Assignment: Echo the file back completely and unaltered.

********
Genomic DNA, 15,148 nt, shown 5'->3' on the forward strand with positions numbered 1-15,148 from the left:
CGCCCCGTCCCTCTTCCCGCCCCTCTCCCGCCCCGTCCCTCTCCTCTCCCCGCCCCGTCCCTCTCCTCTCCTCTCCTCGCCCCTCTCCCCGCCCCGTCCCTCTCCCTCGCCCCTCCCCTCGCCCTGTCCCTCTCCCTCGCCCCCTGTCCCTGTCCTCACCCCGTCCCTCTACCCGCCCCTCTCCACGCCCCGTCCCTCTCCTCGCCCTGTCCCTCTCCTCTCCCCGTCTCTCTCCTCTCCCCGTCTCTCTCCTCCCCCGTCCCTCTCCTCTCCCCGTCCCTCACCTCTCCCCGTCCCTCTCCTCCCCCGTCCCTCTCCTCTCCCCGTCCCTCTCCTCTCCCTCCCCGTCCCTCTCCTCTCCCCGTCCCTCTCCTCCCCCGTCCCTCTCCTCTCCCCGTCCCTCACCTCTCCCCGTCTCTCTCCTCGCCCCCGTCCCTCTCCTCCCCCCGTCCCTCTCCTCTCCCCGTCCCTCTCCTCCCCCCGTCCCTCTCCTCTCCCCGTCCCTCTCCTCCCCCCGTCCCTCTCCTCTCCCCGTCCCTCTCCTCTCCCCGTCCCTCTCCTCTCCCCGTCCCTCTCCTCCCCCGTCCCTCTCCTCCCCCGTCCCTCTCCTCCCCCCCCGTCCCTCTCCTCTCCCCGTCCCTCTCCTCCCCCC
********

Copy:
Genomic DNA, 15,148 nt, shown 5'->3' on the forward strand with positions numbered 1-15,148 from the left:
CGCCCCGTCCCTCTTCCCGCCCCTCTCCCGCCCCGTCCCTCTCCTCTCCCCGCCCCGTCCCTCTCCTCTCCTCTCCTCGCCCCTCTCCCCGCCCCGTCCCTCTCCCTCGCCCCTCCCCTCGCCCTGTCCCTCTCCCTCGCCCCCTGTCCCTGTCCTCACCCCGTCCCTCTACCCGCCCCTCTCCACGCCCCGTCCCTCTCCTCGCCCTGTCCCTCTCCTCTCCCCGTCTCTCTCCTCTCCCCGTCTCTCTCCTCCCCCGTCCCTCTCCTCTCCCCGTCCCTCACCTCTCCCCGTCCCTCTCCTCCCCCGTCCCTCTCCTCTCCCCGTCCCTCTCCTCTCCCTCCCCGTCCCTCTCCTCTCCCCGTCCCTCTCCTCCCCCGTCCCTCTCCTCTCCCCGTCCCTCACCTCTCCCCGTCTCTCTCCTCGCCCCCGTCCCTCTCCTCCCCCCGTCCCTCTCCTCTCCCCGTCCCTCTCCTCCCCCCGTCCCTCTCCTCTCCCCGTCCCTCTCCTCCCCCCGTCCCTCTCCTCTCCCCGTCCCTCTCCTCTCCCCGTCCCTCTCCTCTCCCCGTCCCTCTCCTCCCCCGTCCCTCTCCTCCCCCGTCCCTCTCCTCCCCCCCCGTCCCTCTCCTCTCCCCGTCCCTCTCCTCCCCCC